It's nothing short of magical that a couple of sheaves of wheat and a handful of ore can turn a modest settlement into a bustling city. Catan has finally arrived on the PlayStation 3, and this digital translation of the world-renowned board game is just as engrossing as its tabletop and Xbox 360 counterparts. This slow-paced game of resource gathering won't captivate wandering eyes with a fancy visual presentation or explosive special effects, but beneath the staid veneer lies a wealth of strategic indulgence. Matches have a tantalizing ebb and flow that requires players to exhibit shrewd tactics, bold maneuvering, and a hint of luck in order to come out victorious, and the delicate volley that encompasses most games is difficult to pull yourself away from. With a limited supply of options, Catan is not the most robust downloadable game. But for just $7, there's enough imperialistic entertainment on offer to stick your flag into.
The rules in Catan are hard to grasp initially, so it's important to flip through the noninteractive tutorial so you have an idea of how to play. This is a four-player game in which participants vie for resources on a hexagonal board. Each space on the board is randomly assigned a number before the game begins as well as one of five materials (ore, brick, lumber, wool, and wheat). You throw a pair of dice at the start of each turn, and resources are handed out to every player who has a city or settlement on the corresponding space. These resources are used to build roads, erect settlements (which can be upgraded to cities), and draw development cards. Your ultimate goal is to earn a set number of victory points (set at 10 by default) by performing specific tasks, such as building the longest road or constructing cities. It should be noted that there is no way to play locally with friends, so competitive play is limited to online.
On the surface, all this talk of roads and wool may come off as a dry experience, but that initial ho-hum feeling quickly dissipates when you get sucked into a race for those precious resources. Even though there are only five materials and four things you can build, there are still plenty of ways you can achieve victory. If lumber and brick is your style, you can build a long road that stretches around the board, limiting your opponents' movement opportunities while you snatch up points. Or if you're more of a wheat and ore kind of guy, you can draw development cards and make improvements on your settlement. Development cards hold a lot of power. These give you the ability to steal resources from your enemies, quickly build roads, and earn an automatic victory point (among other things), and you can come out on top just by drawing as many of these as you can. Because of the varying ways to achieve victory, every match is unique, and you often have to switch your game plan two or three times before a game ends.
Like most board games, Catan is at its best when you're matching wits against human opponents, but the single-player experience is almost as gripping. Matches are vindictive, back-and-forth affairs in which thwarting your enemies' pursuits is almost as rewarding as fulfilling your own. Your AI-controlled foes come from the annals of history, and it's great fun to see ore-poor Marco Polo vie for a taste of this powerful resource and then cut off his attempt by building a road in his path. A robber token can be placed on any land to kill production until it's moved again, and using this tactic against the player in first place always leads to much teeth gnashing and angry shouts. It's always enjoyable to team up with the three other players to bring the leader down, and it's even more exciting when you're the one in first place and you overcome your opponents' desperate attempt to take your crown. It's just disappointing that every match is a one-off game. There isn't a single-player tournament in which you take down famous icons, nor any competitive options beyond playing one match at a time. Catan is deep enough to keep you coming back for more, but long-play options would have been a nice touch.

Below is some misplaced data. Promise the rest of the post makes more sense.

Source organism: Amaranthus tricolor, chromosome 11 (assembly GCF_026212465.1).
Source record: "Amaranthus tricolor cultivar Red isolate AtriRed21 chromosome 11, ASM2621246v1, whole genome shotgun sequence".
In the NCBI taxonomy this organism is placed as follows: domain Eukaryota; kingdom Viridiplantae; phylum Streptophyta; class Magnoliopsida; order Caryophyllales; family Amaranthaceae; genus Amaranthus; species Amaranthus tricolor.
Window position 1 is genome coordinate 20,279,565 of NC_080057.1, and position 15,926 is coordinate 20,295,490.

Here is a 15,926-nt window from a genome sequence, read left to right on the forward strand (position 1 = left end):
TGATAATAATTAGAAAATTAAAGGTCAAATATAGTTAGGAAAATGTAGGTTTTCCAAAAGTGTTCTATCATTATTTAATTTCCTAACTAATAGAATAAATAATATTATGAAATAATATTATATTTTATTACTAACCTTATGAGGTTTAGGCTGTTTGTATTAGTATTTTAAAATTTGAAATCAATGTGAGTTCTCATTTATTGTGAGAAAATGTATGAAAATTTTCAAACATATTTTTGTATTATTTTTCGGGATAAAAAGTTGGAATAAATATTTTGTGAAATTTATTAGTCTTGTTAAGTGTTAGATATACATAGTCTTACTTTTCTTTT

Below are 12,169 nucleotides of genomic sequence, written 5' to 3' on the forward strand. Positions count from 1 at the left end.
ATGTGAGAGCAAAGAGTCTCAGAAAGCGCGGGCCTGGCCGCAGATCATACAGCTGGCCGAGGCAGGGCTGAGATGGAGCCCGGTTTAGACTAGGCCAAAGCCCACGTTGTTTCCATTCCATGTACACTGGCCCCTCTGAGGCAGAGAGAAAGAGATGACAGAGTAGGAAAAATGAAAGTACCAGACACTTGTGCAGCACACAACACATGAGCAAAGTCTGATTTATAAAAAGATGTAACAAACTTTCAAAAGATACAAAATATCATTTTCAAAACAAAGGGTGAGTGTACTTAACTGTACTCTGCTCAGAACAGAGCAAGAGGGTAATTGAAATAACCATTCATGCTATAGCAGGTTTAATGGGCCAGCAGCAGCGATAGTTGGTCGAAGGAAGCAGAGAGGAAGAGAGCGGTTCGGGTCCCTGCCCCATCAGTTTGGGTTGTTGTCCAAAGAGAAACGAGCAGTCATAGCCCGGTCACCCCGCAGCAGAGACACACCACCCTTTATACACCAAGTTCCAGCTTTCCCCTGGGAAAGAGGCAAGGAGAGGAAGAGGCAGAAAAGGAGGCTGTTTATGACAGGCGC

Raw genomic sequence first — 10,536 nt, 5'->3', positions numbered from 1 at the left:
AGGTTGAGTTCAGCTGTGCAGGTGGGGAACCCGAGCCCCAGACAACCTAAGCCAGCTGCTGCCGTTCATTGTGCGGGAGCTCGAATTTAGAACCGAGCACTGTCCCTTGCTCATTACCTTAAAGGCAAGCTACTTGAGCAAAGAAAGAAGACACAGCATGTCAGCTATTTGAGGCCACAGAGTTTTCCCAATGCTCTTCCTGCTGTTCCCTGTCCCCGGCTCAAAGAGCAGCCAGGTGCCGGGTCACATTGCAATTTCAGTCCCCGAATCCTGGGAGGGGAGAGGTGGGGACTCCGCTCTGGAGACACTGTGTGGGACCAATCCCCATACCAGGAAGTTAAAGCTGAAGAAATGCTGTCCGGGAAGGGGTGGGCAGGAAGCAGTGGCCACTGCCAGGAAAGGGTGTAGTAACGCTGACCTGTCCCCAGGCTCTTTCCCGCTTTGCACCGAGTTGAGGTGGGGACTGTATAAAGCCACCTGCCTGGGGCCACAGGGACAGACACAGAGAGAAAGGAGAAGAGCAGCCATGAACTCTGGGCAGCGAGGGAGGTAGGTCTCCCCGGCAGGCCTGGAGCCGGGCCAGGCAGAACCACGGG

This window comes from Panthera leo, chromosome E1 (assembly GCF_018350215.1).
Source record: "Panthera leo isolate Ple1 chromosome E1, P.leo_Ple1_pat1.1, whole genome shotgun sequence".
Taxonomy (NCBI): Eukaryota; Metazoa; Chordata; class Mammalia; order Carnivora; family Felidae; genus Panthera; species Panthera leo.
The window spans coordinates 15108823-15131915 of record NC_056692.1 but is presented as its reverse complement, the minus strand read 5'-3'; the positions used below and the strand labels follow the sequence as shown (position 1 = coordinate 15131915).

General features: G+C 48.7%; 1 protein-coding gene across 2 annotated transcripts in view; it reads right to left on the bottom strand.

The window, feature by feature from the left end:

All this pomp and circumstance is limited to your own imagination, though, because Catan is not very good-looking. The board adequately conveys basic information, but there aren't any frills to add to the delights of conquest. This is a perfect re-creation of the classic board game, but it would have been nice if a few video game flourishes had been added to spice up the matches. At least there is some variety. You can choose from three different skins, and though the default one is the easiest on the eyes, the other two are not without their charms. A 3D board breathes life into these sterile environments, letting you stare at grazing sheep and towering mountains while you plan your next line of attack. There is also a skin called kosmos that draws on Catan's German heritage. The development cards are all in German, and it's certainly fun to read these out loud to your confused opponent. The music is as inoffensive as the boards you play on, but it doesn't get in the way, and it provides a soothing melody to accompany the frantic strategizing.
It can take a few games to become fully invested in Catan. The layers of strategy are not readily apparent, and the sterile visuals do little to suck in reluctant competitors. But once everything clicks and you're building roads and harvesting resources, Catan transforms into a captivating experience. Tournament options or the inclusion of one of Catan's many expansions would have added longevity to this package, but even in its current form, this is a difficult experience to pull away from. And for such a low price, there is plenty of content to satisfy even the most ardent resource fiends.